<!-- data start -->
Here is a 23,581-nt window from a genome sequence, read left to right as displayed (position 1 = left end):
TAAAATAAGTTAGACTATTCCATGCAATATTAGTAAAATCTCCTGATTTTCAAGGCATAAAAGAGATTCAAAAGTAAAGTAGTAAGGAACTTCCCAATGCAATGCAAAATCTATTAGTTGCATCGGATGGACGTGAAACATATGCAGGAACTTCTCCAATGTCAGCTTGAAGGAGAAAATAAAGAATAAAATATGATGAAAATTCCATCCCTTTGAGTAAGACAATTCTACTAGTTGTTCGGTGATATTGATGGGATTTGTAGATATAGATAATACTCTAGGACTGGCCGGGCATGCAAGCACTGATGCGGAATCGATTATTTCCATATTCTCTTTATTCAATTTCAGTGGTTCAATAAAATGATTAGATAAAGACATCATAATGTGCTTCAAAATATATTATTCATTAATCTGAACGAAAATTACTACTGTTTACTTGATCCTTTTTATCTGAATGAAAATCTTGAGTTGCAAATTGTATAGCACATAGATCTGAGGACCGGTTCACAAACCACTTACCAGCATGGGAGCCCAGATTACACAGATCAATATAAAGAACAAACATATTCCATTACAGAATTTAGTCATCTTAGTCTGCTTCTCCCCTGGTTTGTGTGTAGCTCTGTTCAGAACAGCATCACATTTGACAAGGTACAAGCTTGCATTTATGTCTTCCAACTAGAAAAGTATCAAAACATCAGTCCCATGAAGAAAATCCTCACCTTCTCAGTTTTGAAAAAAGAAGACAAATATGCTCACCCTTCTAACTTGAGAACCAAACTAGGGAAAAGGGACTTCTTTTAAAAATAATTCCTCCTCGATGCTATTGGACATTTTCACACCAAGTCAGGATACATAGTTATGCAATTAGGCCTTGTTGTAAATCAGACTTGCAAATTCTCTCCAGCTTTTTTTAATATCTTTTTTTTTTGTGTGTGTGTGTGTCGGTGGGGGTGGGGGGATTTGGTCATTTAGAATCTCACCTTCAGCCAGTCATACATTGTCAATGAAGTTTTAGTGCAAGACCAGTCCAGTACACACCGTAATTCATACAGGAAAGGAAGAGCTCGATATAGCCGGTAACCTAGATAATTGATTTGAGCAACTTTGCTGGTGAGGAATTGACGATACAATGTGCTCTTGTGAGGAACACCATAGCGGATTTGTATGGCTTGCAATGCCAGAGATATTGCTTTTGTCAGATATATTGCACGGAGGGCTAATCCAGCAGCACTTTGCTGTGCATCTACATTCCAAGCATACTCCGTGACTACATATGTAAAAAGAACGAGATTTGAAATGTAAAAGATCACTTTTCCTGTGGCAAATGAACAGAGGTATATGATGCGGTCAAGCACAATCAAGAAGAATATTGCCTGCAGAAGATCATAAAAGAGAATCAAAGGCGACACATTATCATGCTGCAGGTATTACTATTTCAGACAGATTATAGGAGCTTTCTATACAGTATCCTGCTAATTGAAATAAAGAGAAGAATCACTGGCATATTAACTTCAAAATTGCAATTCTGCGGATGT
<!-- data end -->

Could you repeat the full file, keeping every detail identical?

Here is a 23,581-nt window from a genome sequence, read left to right as displayed (position 1 = left end):
TAAAATAAGTTAGACTATTCCATGCAATATTAGTAAAATCTCCTGATTTTCAAGGCATAAAAGAGATTCAAAAGTAAAGTAGTAAGGAACTTCCCAATGCAATGCAAAATCTATTAGTTGCATCGGATGGACGTGAAACATATGCAGGAACTTCTCCAATGTCAGCTTGAAGGAGAAAATAAAGAATAAAATATGATGAAAATTCCATCCCTTTGAGTAAGACAATTCTACTAGTTGTTCGGTGATATTGATGGGATTTGTAGATATAGATAATACTCTAGGACTGGCCGGGCATGCAAGCACTGATGCGGAATCGATTATTTCCATATTCTCTTTATTCAATTTCAGTGGTTCAATAAAATGATTAGATAAAGACATCATAATGTGCTTCAAAATATATTATTCATTAATCTGAACGAAAATTACTACTGTTTACTTGATCCTTTTTATCTGAATGAAAATCTTGAGTTGCAAATTGTATAGCACATAGATCTGAGGACCGGTTCACAAACCACTTACCAGCATGGGAGCCCAGATTACACAGATCAATATAAAGAACAAACATATTCCATTACAGAATTTAGTCATCTTAGTCTGCTTCTCCCCTGGTTTGTGTGTAGCTCTGTTCAGAACAGCATCACATTTGACAAGGTACAAGCTTGCATTTATGTCTTCCAACTAGAAAAGTATCAAAACATCAGTCCCATGAAGAAAATCCTCACCTTCTCAGTTTTGAAAAAAGAAGACAAATATGCTCACCCTTCTAACTTGAGAACCAAACTAGGGAAAAGGGACTTCTTTTAAAAATAATTCCTCCTCGATGCTATTGGACATTTTCACACCAAGTCAGGATACATAGTTATGCAATTAGGCCTTGTTGTAAATCAGACTTGCAAATTCTCTCCAGCTTTTTTTAATATCTTTTTTTTTTGTGTGTGTGTGTGTCGGTGGGGGTGGGGGGATTTGGTCATTTAGAATCTCACCTTCAGCCAGTCATACATTGTCAATGAAGTTTTAGTGCAAGACCAGTCCAGTACACACCGTAATTCATACAGGAAAGGAAGAGCTCGATATAGCCGGTAACCTAGATAATTGATTTGAGCAACTTTGCTGGTGAGGAATTGACGATACAATGTGCTCTTGTGAGGAACACCATAGCGGATTTGTATGGCTTGCAATGCCAGAGATATTGCTTTTGTCAGATATATTGCACGGAGGGCTAATCCAGCAGCACTTTGCTGTGCATCTACATTCCAAGCATACTCCGTGACTACATATGTAAAAAGAACGAGATTTGAAATGTAAAAGATCACTTTTCCTGTGGCAAATGAACAGAGGTATATGATGCGGTCAAGCACAATCAAGAAGAATATTGCCTGCAGAAGATCATAAAAGAGAATCAAAGGCGACACATTATCATGCTGCAGGTATTACTATTTCAGACAGATTATAGGAGCTTTCTATACAGTATCCTGCTAATTGAAATAAAGAGAAGAATCACTGGCATATTAACTTCAAAATTGCAATTCTGCGGATGT